My article (text) was released the next day exactly as I had planned. The term “Wahhabi” was not in the title or article (text). I never referred to the man as to a terrorist anywhere in my article (text). There was not a single word or term that would incriminate professional standards of journalism.

You most probably wander why this particular story would be considered important as far as censure and auto censure are concerned. The answer to this question, the one I often refer to during the training sessions for junior journalists is rather simple: obeying professional standards represents the only reason for emerging of auto censure. I often amplify my answer by stating that a journalist should focus on auto censure only when her/his freedom may jeopardize the rules of professional journalism and endanger someone else’s freedom.

In this case, the man from Vienna who wanted to enter the USA Embassy in Vienna carrying a bag full with bombs and grenades, the only form of auto censure was to prevent ourselves from having a word game or using unfounded claims in order to get a better headline or title, because by applying this we would certainly violate the rules of professional journalism.

In other case, the journalist should not accept auto censure and censure as matrix based on which she/he should do this job. Whether she/he would eventually become subject to auto censure still remains unanswered, although many believe that she/he would probably become subjects. They would also most probably eventually become victims of censure / most probably!

Daily agenda in editing offices usually imposes daily issues, affairs, events and venues that are, mostly due to the policy of such media house, but also because of ever-growing commercial marketing interests, in certain conflict with journalists’ freedoms. Every journalist is aware of this, however, the question is whether she/he should accept this type of conduct matrix? In my opinion, she/he should definitely not. Journalists and editors should obey the game rules and company interests they work for, but also, they should, every time when they think about auto censure, open this issue as the question that must be spread and shared around; explain the situation to wide audience and demand and require clear guideline. In this way, journalists may preserve their liberty, but also be provided with yet another opportunity where more professional journalists, including more experienced ones, take over this issue and provide necessary help required to overcome related problems as far as gaining necessary liberty and freedom is concerned respectively. In conclusion, this means that any time when you think you need auto censure, share your opinion to wider audience so that your problem should thus present your colleagues with concerns as well.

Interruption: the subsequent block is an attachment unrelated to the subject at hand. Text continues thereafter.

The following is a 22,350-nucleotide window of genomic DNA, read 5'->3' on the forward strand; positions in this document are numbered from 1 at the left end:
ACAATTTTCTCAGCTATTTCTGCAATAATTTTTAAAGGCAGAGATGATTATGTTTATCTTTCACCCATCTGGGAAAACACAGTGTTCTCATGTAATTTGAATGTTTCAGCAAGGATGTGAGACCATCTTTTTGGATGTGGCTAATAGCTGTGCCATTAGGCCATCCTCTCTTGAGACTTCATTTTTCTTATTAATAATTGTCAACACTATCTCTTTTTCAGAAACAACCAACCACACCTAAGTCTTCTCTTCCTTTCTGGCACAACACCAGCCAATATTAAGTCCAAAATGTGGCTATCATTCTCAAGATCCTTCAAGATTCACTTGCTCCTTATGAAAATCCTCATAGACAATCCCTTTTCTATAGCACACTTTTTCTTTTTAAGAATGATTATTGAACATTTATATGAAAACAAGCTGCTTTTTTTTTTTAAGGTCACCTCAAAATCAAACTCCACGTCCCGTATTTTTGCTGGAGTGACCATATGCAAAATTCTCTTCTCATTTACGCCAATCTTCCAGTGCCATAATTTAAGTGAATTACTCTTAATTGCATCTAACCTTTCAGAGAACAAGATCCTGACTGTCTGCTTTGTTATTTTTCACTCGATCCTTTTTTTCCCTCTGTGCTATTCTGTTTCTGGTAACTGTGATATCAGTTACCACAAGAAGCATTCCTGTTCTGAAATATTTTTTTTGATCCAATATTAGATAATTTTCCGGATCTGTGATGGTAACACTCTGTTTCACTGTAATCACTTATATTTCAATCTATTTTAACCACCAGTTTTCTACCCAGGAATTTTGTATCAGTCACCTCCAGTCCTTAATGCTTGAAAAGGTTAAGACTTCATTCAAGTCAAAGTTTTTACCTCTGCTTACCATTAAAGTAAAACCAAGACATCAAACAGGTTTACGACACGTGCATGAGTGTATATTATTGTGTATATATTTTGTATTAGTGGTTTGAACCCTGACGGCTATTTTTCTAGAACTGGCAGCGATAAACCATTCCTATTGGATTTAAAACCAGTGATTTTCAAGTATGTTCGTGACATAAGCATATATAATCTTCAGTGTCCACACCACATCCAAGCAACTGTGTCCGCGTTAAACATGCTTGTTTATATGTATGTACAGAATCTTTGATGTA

Why should this issue concern us?

On the other hand, there is not a single journalists, female or male, who had been working at least one year in any editing office, who had not been imposed with censure one way or another. Censure usually emerges as the view expressed by the editors and based on a very simple formula: “I as editor – in – chief am much more aware and familiar why this issue should not be discussed”. The real question is how can we cope and handle the situations where we become victims of censure. According to my personal experience, it is clear and rather obvious that we should raise the following question instead: “Why should this issue concern us?”

Who shall we direct this question to? First of all, we should direct this question to the column editor and then other editors accordingly. As far as the issue of censure is concerned, that is, its attempts, it is important to express our view openly because our freedom and liberty would thus remain protected and censure would be placed in an inconvenient position. Perhaps, our question may lead to gaining new liberties for the entire editing office.

I feel obliged to conclude the story of the Voice until the end. I told my editors what happened in front of our building three days after the accident. They criticized me for not taking the threat into serious consideration and fro not calling the police officials immediately. I always thought that such reaction would be a nonsense because I was convinced that journalists should demonstrate courage regardless to situation they were in and that they should only become subject to headlines in exceptional situations instead.

The Voice has never shown up although I was very cautious the next week and would react to any whispers and leaves whir. I searched for his phone number and managed to find it in the memory of the phone I used when I had first phoned him. However, that number became unavailable within two days so this whole case has become just one of many good journalists’ stories at the end.

(The author is a journalist and an editor of “Oslobodjenje” daily; This article is originally published in E-journalist bulletin no.69)
BHN, Sarajevo, 13/11/2019